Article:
You also find managers who promote end of week parties in the workplace or perhaps hold special training sessions to develop skills. But I tend to believe the best solutions are the simple ones, such as the Sony example. I don’t normally recommend wearing shorts to work as a way to combat repetition, particularly if customers are going to be around. Instead, just pay a little more attention to the five senses of your workers. It can work miracles.

Keep the Faith!

Note: All trademarks both marked and unmarked belong to their respective companies.

Tim Bryce is a writer and the Managing Director of M. Bryce & Associates (MBA) of Palm Harbor, Florida and has over 30 years of experience in the management consulting field. He can be reached at timb001@phmainstreet.com

For Tim’s columns, see:
http://www.phmainstreet.com/timbryce.htm

Like the article? TELL A FRIEND.

Tune into Tim’s THE BRYCE IS RIGHT! podcast Mondays-Fridays, 11:30am (Eastern).

Copyright © 2010 by Tim Bryce. All rights reserved.

Posted in Business, Management | Tagged: , , , , , | Leave a Comment »

RUN-AROUNDS

Posted by Tim Bryce on October 25, 2010

I don’t think anyone likes what is commonly called “run-arounds” – you know, people who set up a bureaucratic process just to keep you busy and out of their way. There are other names for it, such as “chasing your tail,” “the dance of the fairies,” “bunco,” etc. No doubt you are familiar with the expression, “They are giving him the run-around.” Run-arounds ultimately represent a test of our patience, endurance, and determination to see something through to fruition.

Government bureaucrats are particularly well known for creating run-arounds, be it at the federal, state, or local levels. Municipal health and fire inspectors can be particularly annoying in this regard. They are adept at creating a shell game whereby they identify several things you are doing wrong, you correct them, and when they return they suddenly discover a whole new list of things for correction. You learn quickly the list is never fulfilled as the inspector needs to show his/her supervisor they are doing something. Federal and state income tax bureaus can also drive you crazy with the minutia they require for their reports, thereby causing delays in processing.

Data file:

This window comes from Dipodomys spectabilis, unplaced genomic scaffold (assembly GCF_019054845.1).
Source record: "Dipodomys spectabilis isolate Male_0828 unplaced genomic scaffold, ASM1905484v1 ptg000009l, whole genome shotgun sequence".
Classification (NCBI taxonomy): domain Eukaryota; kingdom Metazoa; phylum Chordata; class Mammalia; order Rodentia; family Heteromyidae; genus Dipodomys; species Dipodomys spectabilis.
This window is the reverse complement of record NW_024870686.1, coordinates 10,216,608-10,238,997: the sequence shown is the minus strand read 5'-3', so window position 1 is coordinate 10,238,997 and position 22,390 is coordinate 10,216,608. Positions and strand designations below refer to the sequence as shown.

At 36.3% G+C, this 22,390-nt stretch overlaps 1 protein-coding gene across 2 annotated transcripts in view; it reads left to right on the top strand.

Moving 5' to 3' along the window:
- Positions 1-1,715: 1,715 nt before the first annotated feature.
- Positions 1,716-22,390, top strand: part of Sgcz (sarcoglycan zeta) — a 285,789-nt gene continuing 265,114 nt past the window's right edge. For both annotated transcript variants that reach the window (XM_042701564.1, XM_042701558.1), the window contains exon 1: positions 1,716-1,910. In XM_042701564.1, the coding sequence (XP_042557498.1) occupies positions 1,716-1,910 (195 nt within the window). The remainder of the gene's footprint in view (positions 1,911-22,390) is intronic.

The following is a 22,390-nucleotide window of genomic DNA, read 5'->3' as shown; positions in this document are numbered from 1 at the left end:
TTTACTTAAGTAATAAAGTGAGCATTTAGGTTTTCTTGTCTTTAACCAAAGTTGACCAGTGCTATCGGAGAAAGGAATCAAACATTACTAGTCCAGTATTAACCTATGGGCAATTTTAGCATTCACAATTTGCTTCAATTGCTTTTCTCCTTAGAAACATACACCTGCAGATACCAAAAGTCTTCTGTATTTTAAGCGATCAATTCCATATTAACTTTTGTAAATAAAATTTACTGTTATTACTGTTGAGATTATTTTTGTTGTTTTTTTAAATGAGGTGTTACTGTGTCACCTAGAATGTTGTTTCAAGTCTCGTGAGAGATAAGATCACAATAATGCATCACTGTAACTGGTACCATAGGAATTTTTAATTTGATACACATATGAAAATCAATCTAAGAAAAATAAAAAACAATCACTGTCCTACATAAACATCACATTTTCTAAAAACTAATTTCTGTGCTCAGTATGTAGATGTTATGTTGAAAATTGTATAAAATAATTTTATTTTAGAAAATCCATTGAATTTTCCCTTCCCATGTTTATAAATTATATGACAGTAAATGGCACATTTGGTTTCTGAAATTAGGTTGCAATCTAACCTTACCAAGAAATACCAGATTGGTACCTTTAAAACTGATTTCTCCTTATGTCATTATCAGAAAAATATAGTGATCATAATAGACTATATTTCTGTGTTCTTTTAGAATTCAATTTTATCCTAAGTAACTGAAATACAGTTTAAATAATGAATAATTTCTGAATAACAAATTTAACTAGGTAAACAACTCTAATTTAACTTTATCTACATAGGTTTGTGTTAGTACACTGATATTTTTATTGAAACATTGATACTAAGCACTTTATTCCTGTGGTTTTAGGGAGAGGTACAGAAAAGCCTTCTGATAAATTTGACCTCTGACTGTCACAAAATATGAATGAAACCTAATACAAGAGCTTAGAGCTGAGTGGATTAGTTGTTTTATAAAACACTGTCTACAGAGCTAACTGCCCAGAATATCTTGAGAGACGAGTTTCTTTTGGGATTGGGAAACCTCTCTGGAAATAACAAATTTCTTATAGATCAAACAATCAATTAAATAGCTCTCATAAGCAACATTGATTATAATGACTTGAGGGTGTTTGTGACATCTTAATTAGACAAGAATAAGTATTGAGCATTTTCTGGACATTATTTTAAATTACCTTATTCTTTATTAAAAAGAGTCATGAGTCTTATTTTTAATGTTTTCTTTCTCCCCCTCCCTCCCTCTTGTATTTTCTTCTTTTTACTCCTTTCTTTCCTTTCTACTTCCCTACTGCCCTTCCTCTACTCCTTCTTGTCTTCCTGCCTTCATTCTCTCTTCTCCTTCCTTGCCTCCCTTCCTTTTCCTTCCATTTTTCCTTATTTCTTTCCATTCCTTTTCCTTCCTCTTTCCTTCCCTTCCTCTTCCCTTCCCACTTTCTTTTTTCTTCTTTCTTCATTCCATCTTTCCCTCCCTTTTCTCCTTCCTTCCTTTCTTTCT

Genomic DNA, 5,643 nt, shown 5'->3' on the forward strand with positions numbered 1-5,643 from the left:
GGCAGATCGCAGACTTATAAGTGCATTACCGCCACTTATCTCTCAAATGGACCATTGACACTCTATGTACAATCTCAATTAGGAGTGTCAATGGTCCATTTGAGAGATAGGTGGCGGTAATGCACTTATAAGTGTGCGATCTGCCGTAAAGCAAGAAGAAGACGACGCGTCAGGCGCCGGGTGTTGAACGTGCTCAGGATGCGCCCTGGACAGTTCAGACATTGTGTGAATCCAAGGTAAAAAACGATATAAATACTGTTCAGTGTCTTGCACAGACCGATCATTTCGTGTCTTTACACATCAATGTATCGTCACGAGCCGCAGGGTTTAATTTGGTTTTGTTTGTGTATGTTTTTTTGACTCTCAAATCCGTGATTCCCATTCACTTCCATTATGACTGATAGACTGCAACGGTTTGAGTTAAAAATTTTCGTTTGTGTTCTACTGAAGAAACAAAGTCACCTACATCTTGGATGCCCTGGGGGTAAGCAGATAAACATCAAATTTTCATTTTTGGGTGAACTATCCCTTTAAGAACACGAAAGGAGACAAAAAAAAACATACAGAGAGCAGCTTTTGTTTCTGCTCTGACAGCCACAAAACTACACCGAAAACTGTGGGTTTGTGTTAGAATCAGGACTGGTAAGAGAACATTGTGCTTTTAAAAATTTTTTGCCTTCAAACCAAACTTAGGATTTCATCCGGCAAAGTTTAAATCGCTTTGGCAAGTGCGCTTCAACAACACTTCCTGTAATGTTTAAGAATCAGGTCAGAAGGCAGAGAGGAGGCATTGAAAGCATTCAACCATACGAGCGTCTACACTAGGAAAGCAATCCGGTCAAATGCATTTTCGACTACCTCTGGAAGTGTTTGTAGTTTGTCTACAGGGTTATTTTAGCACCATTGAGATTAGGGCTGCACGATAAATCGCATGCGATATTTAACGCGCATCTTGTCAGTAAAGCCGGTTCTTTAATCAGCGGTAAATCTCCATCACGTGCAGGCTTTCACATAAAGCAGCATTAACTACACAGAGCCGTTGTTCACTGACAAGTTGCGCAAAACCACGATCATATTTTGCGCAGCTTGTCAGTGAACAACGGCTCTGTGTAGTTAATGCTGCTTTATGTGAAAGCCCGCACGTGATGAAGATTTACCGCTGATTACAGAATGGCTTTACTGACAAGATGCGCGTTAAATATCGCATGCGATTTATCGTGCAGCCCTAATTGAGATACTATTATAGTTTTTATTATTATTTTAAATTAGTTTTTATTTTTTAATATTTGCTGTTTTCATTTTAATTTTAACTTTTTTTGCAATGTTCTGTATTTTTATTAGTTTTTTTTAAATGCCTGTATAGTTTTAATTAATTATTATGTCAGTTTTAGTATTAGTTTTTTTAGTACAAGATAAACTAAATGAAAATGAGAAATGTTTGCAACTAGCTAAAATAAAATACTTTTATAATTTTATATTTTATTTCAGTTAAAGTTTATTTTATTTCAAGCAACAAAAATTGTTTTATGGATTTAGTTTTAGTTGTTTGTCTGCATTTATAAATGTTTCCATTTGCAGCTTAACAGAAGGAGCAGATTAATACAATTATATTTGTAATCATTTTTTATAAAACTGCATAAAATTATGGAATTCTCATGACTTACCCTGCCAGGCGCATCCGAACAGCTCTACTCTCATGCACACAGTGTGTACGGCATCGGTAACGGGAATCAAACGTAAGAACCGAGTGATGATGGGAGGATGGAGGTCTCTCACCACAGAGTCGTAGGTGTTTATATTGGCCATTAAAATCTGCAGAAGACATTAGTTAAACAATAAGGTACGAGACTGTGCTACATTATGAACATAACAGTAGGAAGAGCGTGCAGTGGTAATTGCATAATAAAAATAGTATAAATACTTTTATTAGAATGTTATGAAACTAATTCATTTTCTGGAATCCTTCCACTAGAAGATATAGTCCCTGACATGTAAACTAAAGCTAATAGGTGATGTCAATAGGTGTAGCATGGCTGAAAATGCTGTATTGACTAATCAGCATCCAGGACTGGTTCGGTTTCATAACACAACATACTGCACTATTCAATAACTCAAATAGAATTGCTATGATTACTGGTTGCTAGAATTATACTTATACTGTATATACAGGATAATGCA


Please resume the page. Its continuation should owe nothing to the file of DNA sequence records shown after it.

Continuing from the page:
Corporate bureaucracies can be every bit as aggravating as government, particularly Human Resource (HR) departments who have mastered the art of procrastination. Maybe its because management allows certain fiefdoms to be built internally and jealously guarded by pit bulls. Such people tend to be “Theory C” types who are introverted detailists. They may have trouble communicating to other people, but are a whirlwind when it comes to adhering to rules and regulations. They tend to be very cautious and reserved, and will not venture into something until after all the facts have been checked out.

When you apply for a loan, be it for either a home mortgage, automobile or commercial, you are typically strip searched for your financial and personal history. If you do not give them every last little detail, the loan application is conveniently lost thereby causing you to wait even longer. This makes me wonder how we ever got into the trouble with mortgage lending a few years ago. Maybe the only people who are so thoroughly interrogated are white Christians, and maybe everyone else got a free pass, but I digress.